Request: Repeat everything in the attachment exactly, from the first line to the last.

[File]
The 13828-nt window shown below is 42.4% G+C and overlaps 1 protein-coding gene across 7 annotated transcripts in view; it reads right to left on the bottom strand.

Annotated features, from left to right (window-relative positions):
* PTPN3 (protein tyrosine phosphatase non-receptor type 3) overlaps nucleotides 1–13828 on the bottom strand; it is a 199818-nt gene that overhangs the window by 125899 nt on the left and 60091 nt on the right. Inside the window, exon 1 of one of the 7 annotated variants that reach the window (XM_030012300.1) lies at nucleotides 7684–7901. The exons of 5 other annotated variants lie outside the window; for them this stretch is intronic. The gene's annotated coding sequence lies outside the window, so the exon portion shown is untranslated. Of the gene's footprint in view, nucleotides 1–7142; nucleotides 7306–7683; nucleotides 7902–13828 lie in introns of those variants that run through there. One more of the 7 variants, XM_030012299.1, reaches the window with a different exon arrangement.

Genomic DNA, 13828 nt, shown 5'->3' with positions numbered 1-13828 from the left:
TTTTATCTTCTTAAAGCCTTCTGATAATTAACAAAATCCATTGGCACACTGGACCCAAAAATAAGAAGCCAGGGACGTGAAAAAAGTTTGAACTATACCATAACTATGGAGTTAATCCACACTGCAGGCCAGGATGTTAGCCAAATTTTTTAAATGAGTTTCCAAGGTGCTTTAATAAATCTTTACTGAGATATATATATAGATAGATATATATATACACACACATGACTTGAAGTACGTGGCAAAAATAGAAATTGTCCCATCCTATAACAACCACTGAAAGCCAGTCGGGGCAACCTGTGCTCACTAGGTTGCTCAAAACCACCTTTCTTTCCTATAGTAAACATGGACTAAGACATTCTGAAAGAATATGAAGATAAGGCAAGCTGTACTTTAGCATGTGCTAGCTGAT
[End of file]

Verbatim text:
The 13828-nt window shown below is 42.4% G+C and overlaps 1 protein-coding gene across 7 annotated transcripts in view; it reads right to left on the bottom strand.

Annotated features, from left to right (window-relative positions):
* PTPN3 (protein tyrosine phosphatase non-receptor type 3) overlaps nucleotides 1–13828 on the bottom strand; it is a 199818-nt gene that overhangs the window by 125899 nt on the left and 60091 nt on the right. Inside the window, exon 1 of one of the 7 annotated variants that reach the window (XM_030012300.1) lies at nucleotides 7684–7901. The exons of 5 other annotated variants lie outside the window; for them this stretch is intronic. The gene's annotated coding sequence lies outside the window, so the exon portion shown is untranslated. Of the gene's footprint in view, nucleotides 1–7142; nucleotides 7306–7683; nucleotides 7902–13828 lie in introns of those variants that run through there. One more of the 7 variants, XM_030012299.1, reaches the window with a different exon arrangement.

Genomic DNA, 13828 nt, shown 5'->3' with positions numbered 1-13828 from the left:
TTTTATCTTCTTAAAGCCTTCTGATAATTAACAAAATCCATTGGCACACTGGACCCAAAAATAAGAAGCCAGGGACGTGAAAAAAGTTTGAACTATACCATAACTATGGAGTTAATCCACACTGCAGGCCAGGATGTTAGCCAAATTTTTTAAATGAGTTTCCAAGGTGCTTTAATAAATCTTTACTGAGATATATATATAGATAGATATATATATACACACACATGACTTGAAGTACGTGGCAAAAATAGAAATTGTCCCATCCTATAACAACCACTGAAAGCCAGTCGGGGCAACCTGTGCTCACTAGGTTGCTCAAAACCACCTTTCTTTCCTATAGTAAACATGGACTAAGACATTCTGAAAGAATATGAAGATAAGGCAAGCTGTACTTTAGCATGTGCTAGCTGAT